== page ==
Stenger also appointed the county members to the 2016 Crestwood TIF Commission, some of whom like former Director of Planning Glenn Powers had sat on TIF panels around the county for decades. This time, some less familiar faces will be representing the county.

History of the site

Three plans to develop the site have been proposed and dropped in the last seven years. First, a plan from mall owner Centrum, based in Chicago, fell through when the city balked at tax-increment financing. UrbanStreet Group bought the former mall at auction and demolished it, while proposing a large mixed-use development for the newly leveled ground.

After UrbanStreet got a TIF but couldn’t sign up enough tenants, St. Louis-based Walpert tried a $300 million redevelopment called “Crestwood City Center” and signed up enough tenants to move to financing, but backed out earlier this year when financing fell through due to the COVID-19 pandemic.

TIF already exists at the site

The $25 million in existing tax incentives for UrbanStreet are attached to the property, not the owner, so the soon-to-be new owners already have subsidies in place.

However, Dierbergs and McBride will be seeking new tax incentives instead of keeping the current subsidies that include: $15 million in either a TIF or a Chapter 353 subsidy; $5 million in Community Improvement District funds; and $5 million in Transportation Development District funds.

“What we’re contemplating is a brand new set of incentives for the site that’s tailored for this project, we don’t have any specific details on the amount exactly or what the components are, that’s what we’ll be evaluating in the coming weeks and months, but we do know that the only incentives that are going to be TIF is going to apply to the grocery store and retail components, it’s not going to apply to the housing,” Simpson said.

Simpson points to two reasons for seeking a new TIF.

The TIF on the mall site was set for 23 years, with five years already ticked off the clock since the incentives went into effect in 2016, making them “less valuable, less useful,” the city administrator noted.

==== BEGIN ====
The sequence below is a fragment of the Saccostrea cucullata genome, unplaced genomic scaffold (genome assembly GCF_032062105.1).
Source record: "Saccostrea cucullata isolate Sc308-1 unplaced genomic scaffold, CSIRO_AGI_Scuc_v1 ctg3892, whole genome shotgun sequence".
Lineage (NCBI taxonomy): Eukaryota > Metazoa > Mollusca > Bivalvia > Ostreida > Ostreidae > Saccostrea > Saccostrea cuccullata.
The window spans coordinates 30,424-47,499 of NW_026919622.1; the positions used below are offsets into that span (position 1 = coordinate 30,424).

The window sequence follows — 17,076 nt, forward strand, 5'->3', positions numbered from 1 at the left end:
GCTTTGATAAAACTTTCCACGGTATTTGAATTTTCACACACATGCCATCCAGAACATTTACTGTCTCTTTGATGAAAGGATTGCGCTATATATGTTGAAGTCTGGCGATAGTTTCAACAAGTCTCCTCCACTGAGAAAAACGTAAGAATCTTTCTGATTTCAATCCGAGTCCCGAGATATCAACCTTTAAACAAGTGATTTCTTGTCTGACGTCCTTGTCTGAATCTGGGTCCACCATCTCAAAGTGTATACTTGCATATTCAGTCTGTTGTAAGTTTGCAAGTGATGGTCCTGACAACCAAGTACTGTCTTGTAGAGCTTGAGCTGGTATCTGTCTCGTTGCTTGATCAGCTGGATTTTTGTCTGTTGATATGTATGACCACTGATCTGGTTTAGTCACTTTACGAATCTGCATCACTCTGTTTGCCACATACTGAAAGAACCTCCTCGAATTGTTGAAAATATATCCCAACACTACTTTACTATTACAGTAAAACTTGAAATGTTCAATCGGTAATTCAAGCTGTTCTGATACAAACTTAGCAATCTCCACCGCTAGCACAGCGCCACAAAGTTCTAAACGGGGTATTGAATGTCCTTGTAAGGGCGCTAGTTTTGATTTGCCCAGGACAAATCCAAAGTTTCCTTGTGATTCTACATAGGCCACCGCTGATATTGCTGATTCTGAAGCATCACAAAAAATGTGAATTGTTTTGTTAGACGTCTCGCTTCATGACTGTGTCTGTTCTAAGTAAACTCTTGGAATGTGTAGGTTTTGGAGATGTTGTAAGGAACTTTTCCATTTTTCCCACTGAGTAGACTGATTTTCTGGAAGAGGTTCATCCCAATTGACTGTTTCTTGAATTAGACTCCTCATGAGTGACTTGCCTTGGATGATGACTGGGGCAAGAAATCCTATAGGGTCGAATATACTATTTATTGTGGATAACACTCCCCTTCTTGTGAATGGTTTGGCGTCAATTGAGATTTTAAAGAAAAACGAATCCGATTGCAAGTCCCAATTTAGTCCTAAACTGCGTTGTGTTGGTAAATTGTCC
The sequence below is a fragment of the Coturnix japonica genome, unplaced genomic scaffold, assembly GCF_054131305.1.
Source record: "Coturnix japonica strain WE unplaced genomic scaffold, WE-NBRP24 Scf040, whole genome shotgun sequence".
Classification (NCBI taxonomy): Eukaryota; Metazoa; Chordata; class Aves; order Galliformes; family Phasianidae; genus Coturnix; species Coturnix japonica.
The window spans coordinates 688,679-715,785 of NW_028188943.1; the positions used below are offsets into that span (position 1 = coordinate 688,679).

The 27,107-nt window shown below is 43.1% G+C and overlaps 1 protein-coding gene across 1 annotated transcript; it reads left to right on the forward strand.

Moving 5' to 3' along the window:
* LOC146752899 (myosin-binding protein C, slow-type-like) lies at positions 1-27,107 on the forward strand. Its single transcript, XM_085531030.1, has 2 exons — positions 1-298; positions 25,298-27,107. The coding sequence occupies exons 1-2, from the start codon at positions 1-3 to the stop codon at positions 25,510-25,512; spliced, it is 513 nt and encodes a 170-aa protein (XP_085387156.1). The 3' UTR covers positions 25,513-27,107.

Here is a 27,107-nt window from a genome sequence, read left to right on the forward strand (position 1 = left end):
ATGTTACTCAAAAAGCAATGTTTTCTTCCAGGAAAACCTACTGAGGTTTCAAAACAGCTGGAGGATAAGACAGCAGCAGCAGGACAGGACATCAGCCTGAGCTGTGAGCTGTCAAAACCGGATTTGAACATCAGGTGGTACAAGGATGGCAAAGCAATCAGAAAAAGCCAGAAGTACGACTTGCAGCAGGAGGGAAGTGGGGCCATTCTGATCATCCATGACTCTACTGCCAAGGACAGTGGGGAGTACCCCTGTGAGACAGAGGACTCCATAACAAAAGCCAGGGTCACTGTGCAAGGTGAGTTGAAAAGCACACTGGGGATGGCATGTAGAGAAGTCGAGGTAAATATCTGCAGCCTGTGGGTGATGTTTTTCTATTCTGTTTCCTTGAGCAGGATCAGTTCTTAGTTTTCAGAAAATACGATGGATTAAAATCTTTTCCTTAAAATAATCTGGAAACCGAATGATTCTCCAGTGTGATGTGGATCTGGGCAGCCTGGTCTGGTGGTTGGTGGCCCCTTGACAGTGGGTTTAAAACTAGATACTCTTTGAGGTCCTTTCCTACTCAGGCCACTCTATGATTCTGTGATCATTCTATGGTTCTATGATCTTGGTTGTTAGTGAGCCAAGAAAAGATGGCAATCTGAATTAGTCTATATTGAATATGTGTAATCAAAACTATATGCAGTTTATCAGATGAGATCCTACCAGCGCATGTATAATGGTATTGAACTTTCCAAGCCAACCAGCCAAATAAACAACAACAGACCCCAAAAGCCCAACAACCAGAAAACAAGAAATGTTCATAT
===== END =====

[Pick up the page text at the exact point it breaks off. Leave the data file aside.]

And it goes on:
Second, the existing TIF covers the entire 47 acres, but both developers are on the same page with the city that a TIF should not apply to McBride’s subdivision, Simpson said: “Nobody wants the TIF to apply to the housing component of this. We all recognize that that would be taking money from the school district while adding a bunch of potential new students to the schools. And we don’t want that to happen. McBride didn’t want that to happen.”

Lindbergh welcomes new housing

The TIF became a major point of contention between Crestwood and Lindbergh Schools in 2016, when the school board unanimously approved a resolution against the TIF because it would apply to a 225-unit apartment complex that UrbanStreet wanted to build. The development would bring more children into the schools, which were overcrowded with surging enrollment at the time, while taking money away from the property taxes that would usually fund those schools, now-retired Superintendent Jim Simpson said. At that time, neither the city nor UrbanStreet talked with the school district or gave school officials the plan ahead of time, before it was released to the general public. The Crestwood TIF Commission approved the incentives despite the formal opposition of the school district.

This time, however, city officials and Mabie discussed the pending project with Lake before the announcement was made. Lindbergh is also less crowded since the opening of its seventh elementary school, Dressel Elementary, in August 2017.

In a statement to The Call, Lake said about the project, “We look forward to welcoming this new development to our school district, and especially the new families who will join our Lindbergh Schools community as a result. I also appreciate the ongoing conversations we’ve had with Mayor Mabie and Crestwood officials in recent years, which has allowed us to build a collaborative relationship that serves our community well.”